|Home > Sermons > Hope and the Tandem|
Hope and the Tandem
In our study of Romans chapter eight there was a line that I skipped over. Paul said, “Now hope that is seen is not hope, who hopes for what he already has?”
For a little while now, Frances and I have been hoping to buy a tandem. This is in part a reliving of our youth since we once enjoyed a wonderful holiday in the Orkney Islands on a bicycle made for two. Of course there were some strong winds, there are no trees on the Orkneys and anything higher than a cabbage is blown off into the ocean, so some of the going was admittedly tough but then our legs were several decades younger. So we set about trying to buy on eBay a tandem with thousands of gears that was within walking distance of our holiday house in Hunstanton. Of course the reality was rather different. After losing several auctions to people my son calls “bid snipers”, we too learnt to hide in the virtual long grasses of eBay land and moments before the time limit, fire a perfectly aimed bid into the ether taking the other participants by surprise and by using these guerrilla tactics we eventually won.
She was described as a “vintage tandem” and indeed has the charm the cycle equivalent of an Austin 7, a very modest set of gears (5) and was just over fifty miles from Hunstanton. “No problem,” I announced father-like over the breakfast table, “all four of us will go in the car and then share the trip on two wheels between us. That’s only twenty-five miles each and since there will be two of us on the bike maybe it will feel only like 12 and a half miles!” I had hoped that this last point would appeal to William’s love of maths and that the exercise would appeal to hockey goalkeeper Patrick who is lean and fit with not a wasted ounce about him. But goal keepers are alert, William’s grasp of maths is good and they both flatly refused.
So out came the Baedeker, the bus timetables and maps, and soon Frances had calculated a way of our returning from Hunstanton to retrieve our car from the hamlet of Wramplingham, blessedly west of Norwich; a place of five houses, as many dogs and a tandem. Leaving the teenagers abed, we set off in the car hoping to show them how feeble and flaccid the summer holiday of playing Game Boy was making them. We swapped our fistful of fivers and successfully acquired the machine.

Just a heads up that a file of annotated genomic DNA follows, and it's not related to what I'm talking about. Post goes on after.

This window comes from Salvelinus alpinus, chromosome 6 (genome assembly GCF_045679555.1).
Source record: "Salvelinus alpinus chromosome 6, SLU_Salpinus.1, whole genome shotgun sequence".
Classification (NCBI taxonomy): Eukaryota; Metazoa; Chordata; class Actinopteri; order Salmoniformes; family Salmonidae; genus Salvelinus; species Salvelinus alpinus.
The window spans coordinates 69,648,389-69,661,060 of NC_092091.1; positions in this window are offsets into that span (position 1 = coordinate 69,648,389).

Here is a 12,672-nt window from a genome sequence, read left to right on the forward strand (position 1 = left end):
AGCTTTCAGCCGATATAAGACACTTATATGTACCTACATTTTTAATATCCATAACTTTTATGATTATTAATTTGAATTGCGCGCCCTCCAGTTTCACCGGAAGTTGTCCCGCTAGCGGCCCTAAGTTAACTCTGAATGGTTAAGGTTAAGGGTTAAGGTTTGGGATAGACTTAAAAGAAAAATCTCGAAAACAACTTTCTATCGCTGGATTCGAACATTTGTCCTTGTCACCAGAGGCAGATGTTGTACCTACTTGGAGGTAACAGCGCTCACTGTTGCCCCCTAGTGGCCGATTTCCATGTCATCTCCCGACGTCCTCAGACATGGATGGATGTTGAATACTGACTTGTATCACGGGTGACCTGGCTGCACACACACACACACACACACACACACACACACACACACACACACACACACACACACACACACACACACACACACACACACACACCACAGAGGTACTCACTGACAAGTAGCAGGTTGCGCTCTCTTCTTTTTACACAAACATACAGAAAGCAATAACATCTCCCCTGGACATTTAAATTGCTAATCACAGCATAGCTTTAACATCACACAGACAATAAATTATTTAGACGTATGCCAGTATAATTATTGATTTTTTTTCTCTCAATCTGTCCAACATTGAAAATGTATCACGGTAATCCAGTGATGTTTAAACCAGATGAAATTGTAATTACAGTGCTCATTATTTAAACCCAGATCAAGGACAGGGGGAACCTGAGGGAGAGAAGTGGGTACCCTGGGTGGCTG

I had of course taken some advice. I consulted our very own Tony Baines on the subject who assured me that a couple on a tandem could pop over to Peterborough sometime after dinner and be back easily in time for the News at Ten. So we set our stopwatches and set off, full of hope you understand.
Now I am not going to tell you how long it took us. Let's say that it was an interesting multiple of Tony’s guideline, not once, not twice, but a few more. During the journey we learnt a lot about hope. First off, from the vantage of the saddle, Norfolk is not as flat as all that, secondly, unaccountably despite what my schoolboy geography texts said, it is not downhill all the way to the sea.
And Paul was right. As long as the uphill stretch led to a bend in the road it was possible to hope and pray that round the corner it would level out or maybe even go downhill for a while and the closer we got to the bend the more hopeful we would be. Now sometimes, of course, it continued on up but there would be another corner and more hope.
It was on the long straight inclines, when up was as far as the eye could see to the horizon and beyond, that we began to feel like Peter, we would notice the strong wind, become frightened that we would never make it and begin to mentally sink dreaming of sleeping in the verge side. But the great thing about a tandem is that there are two of you, so you can encourage one another and so make it up the long slopes, to be hopeful together about what is round the corner and even agree to walk together a little to ease the strain.
Even though our faith may be deep and strong, there are times when it can be tested by circumstances and events. Our hope can waver and that is when our church community and friendships really matter, when we can support and love one another through the long tough climbs.
As Paul said, and “now faith, hope and love abide these three, and the greatest of these is love.”
Click here to see an artist's impression of Steve's tandem riding.